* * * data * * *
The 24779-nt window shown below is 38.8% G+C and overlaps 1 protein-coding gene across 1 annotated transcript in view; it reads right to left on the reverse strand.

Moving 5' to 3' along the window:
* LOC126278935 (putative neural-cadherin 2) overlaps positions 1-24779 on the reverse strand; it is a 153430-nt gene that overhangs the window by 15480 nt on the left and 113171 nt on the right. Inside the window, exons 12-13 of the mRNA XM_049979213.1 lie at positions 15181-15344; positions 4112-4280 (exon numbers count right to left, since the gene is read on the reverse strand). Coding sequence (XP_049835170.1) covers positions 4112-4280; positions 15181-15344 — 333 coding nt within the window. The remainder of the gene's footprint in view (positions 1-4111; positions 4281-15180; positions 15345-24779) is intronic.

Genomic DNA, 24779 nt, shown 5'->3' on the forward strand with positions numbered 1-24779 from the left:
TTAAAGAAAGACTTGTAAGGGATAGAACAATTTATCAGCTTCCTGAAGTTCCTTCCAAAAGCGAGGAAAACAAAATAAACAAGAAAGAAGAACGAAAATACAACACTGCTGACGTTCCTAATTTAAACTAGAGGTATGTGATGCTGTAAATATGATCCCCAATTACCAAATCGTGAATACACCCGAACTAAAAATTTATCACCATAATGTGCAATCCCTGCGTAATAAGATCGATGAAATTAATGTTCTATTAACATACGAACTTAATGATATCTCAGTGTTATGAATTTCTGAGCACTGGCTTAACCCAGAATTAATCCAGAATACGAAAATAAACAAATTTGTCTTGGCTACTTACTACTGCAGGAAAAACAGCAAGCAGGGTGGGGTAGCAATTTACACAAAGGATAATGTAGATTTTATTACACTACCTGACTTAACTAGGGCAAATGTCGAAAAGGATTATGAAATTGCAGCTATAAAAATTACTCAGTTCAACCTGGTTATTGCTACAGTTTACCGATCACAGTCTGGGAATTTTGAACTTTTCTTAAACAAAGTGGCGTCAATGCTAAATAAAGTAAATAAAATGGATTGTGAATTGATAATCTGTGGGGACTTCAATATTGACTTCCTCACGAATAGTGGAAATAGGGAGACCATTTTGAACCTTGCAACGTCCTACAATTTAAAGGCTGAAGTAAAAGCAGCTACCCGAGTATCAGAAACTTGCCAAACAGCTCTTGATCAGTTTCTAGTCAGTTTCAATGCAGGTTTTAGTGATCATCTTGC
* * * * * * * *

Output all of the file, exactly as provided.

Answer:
The 24779-nt window shown below is 38.8% G+C and overlaps 1 protein-coding gene across 1 annotated transcript in view; it reads right to left on the reverse strand.

Moving 5' to 3' along the window:
* LOC126278935 (putative neural-cadherin 2) overlaps positions 1-24779 on the reverse strand; it is a 153430-nt gene that overhangs the window by 15480 nt on the left and 113171 nt on the right. Inside the window, exons 12-13 of the mRNA XM_049979213.1 lie at positions 15181-15344; positions 4112-4280 (exon numbers count right to left, since the gene is read on the reverse strand). Coding sequence (XP_049835170.1) covers positions 4112-4280; positions 15181-15344 — 333 coding nt within the window. The remainder of the gene's footprint in view (positions 1-4111; positions 4281-15180; positions 15345-24779) is intronic.

Genomic DNA, 24779 nt, shown 5'->3' on the forward strand with positions numbered 1-24779 from the left:
TTAAAGAAAGACTTGTAAGGGATAGAACAATTTATCAGCTTCCTGAAGTTCCTTCCAAAAGCGAGGAAAACAAAATAAACAAGAAAGAAGAACGAAAATACAACACTGCTGACGTTCCTAATTTAAACTAGAGGTATGTGATGCTGTAAATATGATCCCCAATTACCAAATCGTGAATACACCCGAACTAAAAATTTATCACCATAATGTGCAATCCCTGCGTAATAAGATCGATGAAATTAATGTTCTATTAACATACGAACTTAATGATATCTCAGTGTTATGAATTTCTGAGCACTGGCTTAACCCAGAATTAATCCAGAATACGAAAATAAACAAATTTGTCTTGGCTACTTACTACTGCAGGAAAAACAGCAAGCAGGGTGGGGTAGCAATTTACACAAAGGATAATGTAGATTTTATTACACTACCTGACTTAACTAGGGCAAATGTCGAAAAGGATTATGAAATTGCAGCTATAAAAATTACTCAGTTCAACCTGGTTATTGCTACAGTTTACCGATCACAGTCTGGGAATTTTGAACTTTTCTTAAACAAAGTGGCGTCAATGCTAAATAAAGTAAATAAAATGGATTGTGAATTGATAATCTGTGGGGACTTCAATATTGACTTCCTCACGAATAGTGGAAATAGGGAGACCATTTTGAACCTTGCAACGTCCTACAATTTAAAGGCTGAAGTAAAAGCAGCTACCCGAGTATCAGAAACTTGCCAAACAGCTCTTGATCAGTTTCTAGTCAGTTTCAATGCAGGTTTTAGTGATCATCTTGC